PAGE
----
Who will be building?

Projects will cost millions when factoring acquisition, construction, and selling costs which is too expensive and complex for most one-off “hobbyist” developers/flippers. I think that’s a good thing for the community because it means a more professional, thoughtful approach from developers who intend to do business many times over in the community and it means fewer chances for mistakes – building the wrong product in the wrong location.

The other concern is that we’ll be overrun by deep pocketed investors/private equity funds who will load up our neighborhoods with cheap 6-unit rentals. I don’t see this being the case. There are much easier ways to put $100M+ to use than buying 100 Arlington lots, each with different zoning requirements and market factors, spending 12-18+ months permitting and building, only to manage 100 separate locations for modest ROI (Arlington has very low rental ROI compared to other markets because property values are so high). We’ve seen very little national-level real estate activity here while it’s become popular in many other parts of the Country the last few years, and I expect it to remain that way.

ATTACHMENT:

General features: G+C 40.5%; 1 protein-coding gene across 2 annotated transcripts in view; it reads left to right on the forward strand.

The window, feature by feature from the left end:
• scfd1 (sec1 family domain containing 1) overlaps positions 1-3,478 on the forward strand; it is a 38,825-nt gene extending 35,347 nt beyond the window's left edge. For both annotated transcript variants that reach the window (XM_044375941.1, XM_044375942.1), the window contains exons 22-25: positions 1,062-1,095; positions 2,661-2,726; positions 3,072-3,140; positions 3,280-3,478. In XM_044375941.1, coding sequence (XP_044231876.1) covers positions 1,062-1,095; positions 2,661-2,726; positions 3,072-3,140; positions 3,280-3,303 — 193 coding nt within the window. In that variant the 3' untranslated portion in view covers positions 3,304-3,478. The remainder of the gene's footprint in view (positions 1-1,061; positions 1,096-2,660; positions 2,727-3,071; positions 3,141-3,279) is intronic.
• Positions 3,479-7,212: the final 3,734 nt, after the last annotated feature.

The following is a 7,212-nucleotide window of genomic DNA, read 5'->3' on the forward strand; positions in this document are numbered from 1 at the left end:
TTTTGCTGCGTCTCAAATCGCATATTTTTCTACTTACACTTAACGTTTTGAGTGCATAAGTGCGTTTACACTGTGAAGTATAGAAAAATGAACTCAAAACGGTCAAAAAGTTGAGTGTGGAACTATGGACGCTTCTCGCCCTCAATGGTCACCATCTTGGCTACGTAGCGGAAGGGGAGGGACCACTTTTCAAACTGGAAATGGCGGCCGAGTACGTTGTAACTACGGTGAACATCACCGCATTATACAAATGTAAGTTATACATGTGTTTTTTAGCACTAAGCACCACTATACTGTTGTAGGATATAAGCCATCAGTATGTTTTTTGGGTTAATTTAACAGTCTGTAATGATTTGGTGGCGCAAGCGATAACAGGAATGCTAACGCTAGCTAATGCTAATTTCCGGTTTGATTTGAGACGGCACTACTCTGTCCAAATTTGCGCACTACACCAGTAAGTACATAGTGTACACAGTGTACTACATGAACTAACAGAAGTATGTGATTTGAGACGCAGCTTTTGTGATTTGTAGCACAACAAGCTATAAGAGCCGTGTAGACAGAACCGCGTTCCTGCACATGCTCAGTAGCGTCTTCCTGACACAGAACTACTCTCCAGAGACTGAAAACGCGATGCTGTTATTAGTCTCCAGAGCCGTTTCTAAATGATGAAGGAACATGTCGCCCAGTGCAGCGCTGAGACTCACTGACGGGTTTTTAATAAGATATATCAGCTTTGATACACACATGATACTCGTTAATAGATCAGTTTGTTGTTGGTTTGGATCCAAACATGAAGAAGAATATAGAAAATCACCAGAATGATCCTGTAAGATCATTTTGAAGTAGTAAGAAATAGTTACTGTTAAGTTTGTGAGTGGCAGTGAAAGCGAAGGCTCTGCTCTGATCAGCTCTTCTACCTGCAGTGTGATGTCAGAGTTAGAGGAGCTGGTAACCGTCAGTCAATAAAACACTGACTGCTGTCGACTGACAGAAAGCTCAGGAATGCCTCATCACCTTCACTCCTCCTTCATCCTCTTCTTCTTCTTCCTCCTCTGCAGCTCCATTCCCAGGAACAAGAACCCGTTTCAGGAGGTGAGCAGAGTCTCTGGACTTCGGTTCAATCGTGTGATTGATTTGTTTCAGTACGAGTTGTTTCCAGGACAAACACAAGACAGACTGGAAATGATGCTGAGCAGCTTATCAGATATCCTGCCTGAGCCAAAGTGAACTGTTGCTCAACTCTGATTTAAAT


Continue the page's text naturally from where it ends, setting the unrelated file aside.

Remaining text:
I think that, for the most part, MM will be built by local and small regional developers like we currently see in the single-family market.

Will rentals take over my neighborhood?

I’ve heard a lot of concerns about 4-6 unit rental buildings popping up all over neighborhoods, but my initial assessment suggests the returns in non-transit oriented locations will be far too small to justify the amount of capital needed to build dedicated rentals and this is likely also true for many transit-oriented locations/lots.